This day was coming since the moment he was born. It took 96 years to finally close shop, but I'll bet he was at a typewriter at the last possible moment.
Studs Terkel lived a life that was about everyman. It didn't matter that he was wealthy beyond belief, hob-nobbing with the literary elite. He still had class.
So that's the news. It might be why you are here. Now, it's true. I got papers to sell, and it is Saturday. Used to be the working man grabbed a paper, got some coffee, and read the news. Now he logs on, and clicks through. So do I. Me too. But Studs was a writer and radio guy. Today, now, he's on the front pages of the Daily Herald, Chicago Sun-Times and Chicago Tribune. He's on PBS, and every local station.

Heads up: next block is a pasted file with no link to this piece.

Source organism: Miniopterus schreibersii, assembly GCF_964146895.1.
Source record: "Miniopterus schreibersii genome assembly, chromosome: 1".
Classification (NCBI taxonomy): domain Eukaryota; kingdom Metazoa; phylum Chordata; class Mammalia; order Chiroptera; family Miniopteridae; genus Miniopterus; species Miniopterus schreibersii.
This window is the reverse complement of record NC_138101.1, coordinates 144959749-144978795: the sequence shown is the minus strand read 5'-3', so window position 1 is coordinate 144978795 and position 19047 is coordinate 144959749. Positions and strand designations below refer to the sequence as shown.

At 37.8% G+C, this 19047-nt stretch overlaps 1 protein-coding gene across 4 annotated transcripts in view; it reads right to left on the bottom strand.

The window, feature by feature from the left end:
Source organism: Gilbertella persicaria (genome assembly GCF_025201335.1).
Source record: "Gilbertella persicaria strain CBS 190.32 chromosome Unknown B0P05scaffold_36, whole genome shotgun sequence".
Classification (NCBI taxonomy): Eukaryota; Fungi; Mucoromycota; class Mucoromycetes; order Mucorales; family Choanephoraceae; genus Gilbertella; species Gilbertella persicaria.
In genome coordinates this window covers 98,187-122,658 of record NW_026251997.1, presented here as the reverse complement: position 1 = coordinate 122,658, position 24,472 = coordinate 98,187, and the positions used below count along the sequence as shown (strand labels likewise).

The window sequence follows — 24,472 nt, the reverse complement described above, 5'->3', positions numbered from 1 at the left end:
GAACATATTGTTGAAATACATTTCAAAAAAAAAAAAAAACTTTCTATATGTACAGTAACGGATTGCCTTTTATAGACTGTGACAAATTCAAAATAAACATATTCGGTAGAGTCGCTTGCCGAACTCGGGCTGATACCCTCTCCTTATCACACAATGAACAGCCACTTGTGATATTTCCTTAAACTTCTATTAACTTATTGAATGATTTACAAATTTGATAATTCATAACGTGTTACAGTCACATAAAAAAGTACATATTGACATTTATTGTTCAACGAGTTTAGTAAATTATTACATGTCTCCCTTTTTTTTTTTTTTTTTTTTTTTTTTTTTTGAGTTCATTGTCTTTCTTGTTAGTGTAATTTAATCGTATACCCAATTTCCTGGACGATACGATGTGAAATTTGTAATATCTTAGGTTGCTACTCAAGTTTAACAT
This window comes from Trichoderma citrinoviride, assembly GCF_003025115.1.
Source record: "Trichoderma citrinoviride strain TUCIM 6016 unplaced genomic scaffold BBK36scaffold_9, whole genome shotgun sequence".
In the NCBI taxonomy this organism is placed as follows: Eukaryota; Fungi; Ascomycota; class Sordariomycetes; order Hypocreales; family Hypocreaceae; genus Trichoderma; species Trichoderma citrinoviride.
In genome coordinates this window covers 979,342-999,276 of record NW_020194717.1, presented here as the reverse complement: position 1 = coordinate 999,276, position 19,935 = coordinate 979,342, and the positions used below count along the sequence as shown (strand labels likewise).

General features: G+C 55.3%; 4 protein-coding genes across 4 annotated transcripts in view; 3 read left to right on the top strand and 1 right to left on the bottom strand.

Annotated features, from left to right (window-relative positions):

He knew everybody, and met everyone else. I even shook his hand once. Short little Jewish man with a big mouth. Won't ever forget that. Good guy, now gone.
Sure, I don't want his face on every paper, not for this. But this is what I do. I sell papers. Buy one, would ya? I think Studs would approve. Even if he didn't, he'd understand. Besides, I'm tired of seeing Barack Obama's mug everywhere. At least Studs' face was honest.